Supreme Court affirms transgender rights in declining to hear Virginia school bathroom case
Justices on the top court offered no comment in declining to take up the case of Gavin Grimm
WASHINGTON — The U.S. Supreme Court said Monday that it will not hear a case of a transgender student in Virginia who was barred from using the boys’ bathroom, a decision that affirms lower-court rulings that said treating transgender students differently violates federal law.
Justices on the top court offered no comment in declining to take up the case of Gavin Grimm, who was required to use alternative bathroom facilities while a student at Virginia’s Gloucester High School in 2014.
With help from the American Civil Liberties Union, Grimm, who is now an adult, sued the school board. The Supreme Court was expected to review the case in 2017, but sent it back for reconsideration after the Trump administration rescinded Obama-era guidance protecting transgender students’ rights.
Since then, the U.S. District Court for the Eastern District of Virginia and the U.S. Court of Appeals for the 4th Circuit have both ruled in favor of Grimm, whose case has drawn national attention.
“I have nothing more to say but thank you, thank you, thank you,” Grimm said in a Twitter post, speaking to those who supported him and aided in the case. “Honored to have been part of this victory.”
The ruling comes at a time when a growing number of GOP-led states are passing legislation to restrict transgender athletes and otherwise limit legal protections for transgender individuals.
Two conservative justices, Clarence Thomas and Samuel Alito, said they would have heard the case.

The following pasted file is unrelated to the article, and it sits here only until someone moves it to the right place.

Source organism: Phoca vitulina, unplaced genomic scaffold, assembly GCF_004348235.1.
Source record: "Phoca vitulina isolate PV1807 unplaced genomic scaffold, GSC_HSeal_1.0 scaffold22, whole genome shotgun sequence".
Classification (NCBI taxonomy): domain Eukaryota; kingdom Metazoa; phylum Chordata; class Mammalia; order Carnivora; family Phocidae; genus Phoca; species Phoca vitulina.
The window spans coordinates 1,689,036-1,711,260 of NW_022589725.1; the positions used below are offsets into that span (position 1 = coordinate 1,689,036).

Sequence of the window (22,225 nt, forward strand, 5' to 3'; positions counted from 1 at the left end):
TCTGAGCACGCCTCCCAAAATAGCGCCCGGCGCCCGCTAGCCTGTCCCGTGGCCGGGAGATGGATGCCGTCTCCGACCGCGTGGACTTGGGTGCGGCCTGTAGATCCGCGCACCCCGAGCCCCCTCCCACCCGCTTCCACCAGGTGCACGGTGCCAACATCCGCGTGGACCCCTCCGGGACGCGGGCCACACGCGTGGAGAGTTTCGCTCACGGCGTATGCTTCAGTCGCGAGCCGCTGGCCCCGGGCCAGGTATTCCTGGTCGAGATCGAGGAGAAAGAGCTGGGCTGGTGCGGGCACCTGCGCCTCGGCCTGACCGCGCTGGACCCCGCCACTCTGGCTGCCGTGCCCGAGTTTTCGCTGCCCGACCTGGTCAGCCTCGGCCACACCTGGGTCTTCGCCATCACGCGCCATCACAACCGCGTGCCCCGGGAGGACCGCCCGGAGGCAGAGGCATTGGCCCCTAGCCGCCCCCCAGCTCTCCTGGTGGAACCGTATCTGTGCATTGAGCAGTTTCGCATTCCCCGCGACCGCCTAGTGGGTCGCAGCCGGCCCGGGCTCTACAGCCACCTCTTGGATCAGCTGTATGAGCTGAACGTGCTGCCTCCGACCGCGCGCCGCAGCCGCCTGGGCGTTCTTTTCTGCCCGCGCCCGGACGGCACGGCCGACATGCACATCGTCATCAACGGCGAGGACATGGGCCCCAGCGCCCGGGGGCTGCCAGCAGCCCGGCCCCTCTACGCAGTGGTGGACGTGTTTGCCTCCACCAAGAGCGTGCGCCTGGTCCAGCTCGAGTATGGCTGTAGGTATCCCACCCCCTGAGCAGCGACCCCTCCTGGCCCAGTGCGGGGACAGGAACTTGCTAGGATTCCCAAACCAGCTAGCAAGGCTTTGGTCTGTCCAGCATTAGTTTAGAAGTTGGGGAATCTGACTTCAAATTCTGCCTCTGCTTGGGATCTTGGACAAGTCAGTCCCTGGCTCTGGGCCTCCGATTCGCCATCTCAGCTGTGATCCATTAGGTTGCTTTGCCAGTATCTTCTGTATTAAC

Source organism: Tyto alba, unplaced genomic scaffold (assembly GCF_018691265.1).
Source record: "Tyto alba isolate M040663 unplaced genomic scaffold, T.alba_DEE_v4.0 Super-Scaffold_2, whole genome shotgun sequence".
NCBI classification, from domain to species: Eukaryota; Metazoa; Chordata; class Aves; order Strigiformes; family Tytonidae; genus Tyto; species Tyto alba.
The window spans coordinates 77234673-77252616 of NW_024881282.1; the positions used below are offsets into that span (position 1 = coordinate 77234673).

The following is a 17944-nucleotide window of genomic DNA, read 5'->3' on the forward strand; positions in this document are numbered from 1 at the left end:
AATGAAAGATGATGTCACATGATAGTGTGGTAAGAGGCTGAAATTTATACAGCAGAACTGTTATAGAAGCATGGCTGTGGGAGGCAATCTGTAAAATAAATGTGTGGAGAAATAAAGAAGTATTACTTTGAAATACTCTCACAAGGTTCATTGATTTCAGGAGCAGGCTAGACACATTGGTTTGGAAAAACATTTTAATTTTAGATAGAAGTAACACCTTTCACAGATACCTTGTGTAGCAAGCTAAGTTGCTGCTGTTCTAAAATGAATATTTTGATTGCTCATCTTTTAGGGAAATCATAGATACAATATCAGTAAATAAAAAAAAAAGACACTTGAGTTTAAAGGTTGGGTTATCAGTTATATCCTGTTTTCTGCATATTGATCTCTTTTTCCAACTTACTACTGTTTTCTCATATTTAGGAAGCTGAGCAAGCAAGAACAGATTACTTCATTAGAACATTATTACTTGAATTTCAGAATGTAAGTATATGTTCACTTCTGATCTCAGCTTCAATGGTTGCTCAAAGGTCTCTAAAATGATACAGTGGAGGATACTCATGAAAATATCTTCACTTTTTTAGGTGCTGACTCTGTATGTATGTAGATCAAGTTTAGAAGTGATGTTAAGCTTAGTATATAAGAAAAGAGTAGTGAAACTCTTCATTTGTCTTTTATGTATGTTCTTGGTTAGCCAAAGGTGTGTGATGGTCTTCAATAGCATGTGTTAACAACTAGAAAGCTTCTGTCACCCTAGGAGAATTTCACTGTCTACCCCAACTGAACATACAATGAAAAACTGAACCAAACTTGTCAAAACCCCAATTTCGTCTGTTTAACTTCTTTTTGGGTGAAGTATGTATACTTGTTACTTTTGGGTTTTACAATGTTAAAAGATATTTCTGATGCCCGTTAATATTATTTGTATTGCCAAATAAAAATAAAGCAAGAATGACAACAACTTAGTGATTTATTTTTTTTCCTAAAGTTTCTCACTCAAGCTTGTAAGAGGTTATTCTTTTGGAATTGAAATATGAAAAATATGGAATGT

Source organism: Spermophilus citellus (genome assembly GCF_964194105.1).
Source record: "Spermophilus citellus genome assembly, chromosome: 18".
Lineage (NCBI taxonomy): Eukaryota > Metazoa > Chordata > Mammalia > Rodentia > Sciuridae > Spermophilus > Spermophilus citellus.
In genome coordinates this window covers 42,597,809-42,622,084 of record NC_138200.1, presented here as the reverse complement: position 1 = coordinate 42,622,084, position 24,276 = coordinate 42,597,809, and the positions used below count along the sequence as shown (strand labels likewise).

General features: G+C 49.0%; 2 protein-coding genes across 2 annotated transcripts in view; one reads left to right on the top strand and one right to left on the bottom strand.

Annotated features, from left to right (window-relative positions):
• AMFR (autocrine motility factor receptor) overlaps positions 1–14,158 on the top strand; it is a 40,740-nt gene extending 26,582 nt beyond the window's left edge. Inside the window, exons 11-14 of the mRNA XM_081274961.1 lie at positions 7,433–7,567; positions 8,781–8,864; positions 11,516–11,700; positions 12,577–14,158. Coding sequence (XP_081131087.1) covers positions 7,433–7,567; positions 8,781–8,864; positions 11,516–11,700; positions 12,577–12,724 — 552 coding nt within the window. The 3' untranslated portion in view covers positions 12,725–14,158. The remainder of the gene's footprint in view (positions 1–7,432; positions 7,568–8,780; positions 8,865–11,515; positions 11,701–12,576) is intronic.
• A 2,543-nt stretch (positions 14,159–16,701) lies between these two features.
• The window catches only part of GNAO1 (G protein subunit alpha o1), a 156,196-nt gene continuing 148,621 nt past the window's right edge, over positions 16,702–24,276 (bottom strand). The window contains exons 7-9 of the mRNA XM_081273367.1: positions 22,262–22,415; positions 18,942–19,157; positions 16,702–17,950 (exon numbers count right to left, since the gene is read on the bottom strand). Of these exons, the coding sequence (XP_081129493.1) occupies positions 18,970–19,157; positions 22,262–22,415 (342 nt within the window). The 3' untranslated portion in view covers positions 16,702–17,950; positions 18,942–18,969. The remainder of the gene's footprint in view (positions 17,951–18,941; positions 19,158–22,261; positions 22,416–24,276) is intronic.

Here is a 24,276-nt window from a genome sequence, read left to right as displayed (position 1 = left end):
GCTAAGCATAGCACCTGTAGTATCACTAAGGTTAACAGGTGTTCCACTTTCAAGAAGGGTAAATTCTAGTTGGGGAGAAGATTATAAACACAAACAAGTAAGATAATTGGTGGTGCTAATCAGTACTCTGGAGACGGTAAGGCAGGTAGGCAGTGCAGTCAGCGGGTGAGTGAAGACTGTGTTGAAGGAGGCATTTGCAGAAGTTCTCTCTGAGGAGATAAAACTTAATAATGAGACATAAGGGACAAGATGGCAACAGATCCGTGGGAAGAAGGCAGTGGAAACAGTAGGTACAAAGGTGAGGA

Transgender rights advocates argue that bathroom policies that single out transgender youth violate federal and constitutional law and say such policies harm them, not cisgender students.
Grimm was using the boys’ restroom as a student at Gloucester High School until 2014, when the Gloucester County School Board adopted a policy requiring him to use alternative facilities after receiving complaints from some parents and residents, according to the Virginia Mercury.
In a statement released by the ACLU after Monday’s ruling, Grimm said being forced to use the nurse’s room, a private bathroom, and the girls’ room was “humiliating,” adding that having to use out-of-the-way bathrooms also “severely interfered with my education.”
“Trans youth deserve to use the bathroom in peace without being humiliated and stigmatized by their own school boards and elected officials,” he said.
His counsel, Josh Block, who serves as senior staff attorney with the American Civil Liberties Union LGBTQ & HIV Project, said that while the Supreme Court has allowed several appeals court decisions in support of transgender students to stand in recent years, “our work is not yet done.”
“The ACLU is continuing to fight against anti-trans laws targeting trans youth in states around the country,” Block said.
Amid the series of new state laws restricting transgender rights, the Biden administration has sought to expand legal protections for LGBTQ Americans.
The Department of Education recently expanded its interpretation of federal sex protections to include transgender and gay students, reversing a Trump-era policy. The Department of Health and Human Services also has prohibited discrimination based on sexual orientation or gender identity by health care providers that receive federal money.